Why ad-funded TV is kept off-air

If advertiser-supplied programming boosts cash-strapped broadcasters’ budgets, why is there only one such show on TV? asks Stephanie Bentley.

Advertiser-supplied programming is often hailed as the next big thing in British television. Repeatedly industry observers tell us that with more channels needing more programmes, on top of the spiralling costs of talent and sports and film rights, a gap is beginning to open up between the broadcaster’s programme budget and the amount of money it needs to provide a comprehensive schedule.

The advertiser can fill this gap, stumping up cash from its advertising budget towards the production of a programme which appeals to an audience – usually youth – that might be hard to reach. In return it might get airtime, a reduction on the price of sponsorship bumpers and the rights to sell the programme overseas.

It sounds like an obvious solution. But for a range of reasons, advertiser-funded programmes have so far failed to make much headway. There is currently only one programme on British terrestrial TV known to be funded by an advertiser – The Pepsi Chart, on Channel 5.

Simon Wells, head of advertiser-related programming of Gem, the commercial exploitation arm of GMG Endemol Entertainment, says: “Most of the time it’s more appropriate to do sponsorship because it is far more difficult to get an advertiser-funded programme on air.”

As for ITV, it is still virtually impossible to get an advertiser-supplied programme onto the schedule. David Liddiment, ITV’s director of programmes, with a budget of about £700m, says: “We have a meritocracy here and none of the advertiser-supplied programmes have yet managed to get through to the final commissioning stage.”

Even Nick Milligan, sales director of Channel 5, which has been more receptive to the idea of advertiser-supplied programming stretching its smaller £110m budget, says: “There is a lack of creative ideas.”

But disgruntled independent producers complain that ITV favours advertiser-funded programmes made by the production houses of its own shareholders, such as Granada or London Weekend Television. On the whole the terrestrial stations, particularly ITV, are so cash-rich that there is no urgency to consider this alternative form of cut-price programme supply.

Observers say that the terrestrial TV sales houses are arrogant about the existing demand for spot advertising, and remain defensive about bartering their airtime in exchange for a programme. So their call for advertiser-supplied programming has fallen on deaf ears.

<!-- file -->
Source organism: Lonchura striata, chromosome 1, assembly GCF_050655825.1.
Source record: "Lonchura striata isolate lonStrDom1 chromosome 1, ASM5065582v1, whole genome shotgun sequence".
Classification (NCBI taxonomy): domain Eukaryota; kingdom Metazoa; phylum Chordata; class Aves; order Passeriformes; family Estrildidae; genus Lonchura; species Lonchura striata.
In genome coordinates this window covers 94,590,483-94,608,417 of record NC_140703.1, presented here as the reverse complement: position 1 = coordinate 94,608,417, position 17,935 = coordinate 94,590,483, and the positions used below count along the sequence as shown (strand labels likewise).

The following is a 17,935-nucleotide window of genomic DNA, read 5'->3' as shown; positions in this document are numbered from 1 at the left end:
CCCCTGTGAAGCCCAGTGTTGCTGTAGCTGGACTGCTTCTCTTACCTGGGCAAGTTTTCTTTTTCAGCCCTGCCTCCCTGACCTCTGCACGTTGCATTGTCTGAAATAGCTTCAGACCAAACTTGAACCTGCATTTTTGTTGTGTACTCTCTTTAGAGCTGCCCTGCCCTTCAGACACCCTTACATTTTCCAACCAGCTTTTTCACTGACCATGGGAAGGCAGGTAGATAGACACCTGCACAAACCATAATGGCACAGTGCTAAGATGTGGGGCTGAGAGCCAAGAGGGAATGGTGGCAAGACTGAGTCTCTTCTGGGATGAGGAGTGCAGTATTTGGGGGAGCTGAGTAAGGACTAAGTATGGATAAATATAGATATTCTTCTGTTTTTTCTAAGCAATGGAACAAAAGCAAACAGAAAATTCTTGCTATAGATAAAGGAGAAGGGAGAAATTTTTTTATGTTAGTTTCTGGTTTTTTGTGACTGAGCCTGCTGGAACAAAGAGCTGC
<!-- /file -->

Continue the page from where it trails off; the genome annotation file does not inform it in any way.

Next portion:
Yet Martin Bowley, chief executive of Carlton Sales, insists: “If anyone could come up with a brilliant idea for a programme, it would be considered.”

Broadcasters are also understandably nervous about infringing the sponsorship code of their watchdog, the Independent Television Commission (ITC), and risking bad publicity or even a fine.

But an ITC spokeswoman denies that advertiser-supplied programming is scarce because its sponsorship and programming codes are too strict. These codes – which cover any programme which an advertiser has funded “for a promotional rather than solely for an investment purpose” – ban product placement and “undue prominence” of a product.

Some advertiser-supplied funding may not be immediately obvious of course. Most brand owners want to associate their product visibly with their TV programme, either through sponsorship or in the title but there may be occasions when the brand owner is reluctant to broadcast its involvement in a production. Advertisers are sensitive to consumer suspicion that they are interfering in programming. They may also believe they have a competitive advantage over their rivals by remaining silent.

Furthermore, their prime motivation may not be straightforward branding. Procter & Gamble has made multimillion dollar investments with US studios to encourage the making of hit shows that attract large audiences for its ads. In exchange for these programmes, P&G gets precious airtime and would actually argue that it is safeguarding programme standards.

Wells, who together with Initiative Media recently brokered a Unilever-funded music show for Channel 4 called the Lynx Voodoo Eclipse (MW July 8), says some of the best advertiser-supplied deals are those which are part of a whole communication strategy. He cites The Pepsi Chart, which was made by sister GMG Endemol company Initial, where the brand’s association with music is a unifying thread into off-air PR, promotions and merchandise. The Pepsi Chart has already been exported to markets as far afield as Hungary, Denmark and Saudi Arabia.

Malcolm Grant, chief executive of MGA Broadcasting, says advertiser-supplied programming will always work best for a small group of major advertisers which can exploit a programme across many markets.

“The bigger and more global the advertiser, the more benefits there are. Advertiser-supplied programming is time-consuming and it takes a lot of hard work, but it can be well worth the effort because the benefits are long term.”

Yet the breakthrough for advertiser-supplied programmes, out of late-night and daytime slots, or off small satellite and cable channels into peaktime terrestrial TV still looks a long way off.

Mick Brown, managing director of creative and production resource The Beach, who recently produced a series of one-minute TV shows for PricewaterhouseCoopers, says: “You have to get the programme director, the TV sales director and the client to say yes in an environment where the advertising agencies are essentially hostile to programmes as a form of communication. It’s just too complicated.”


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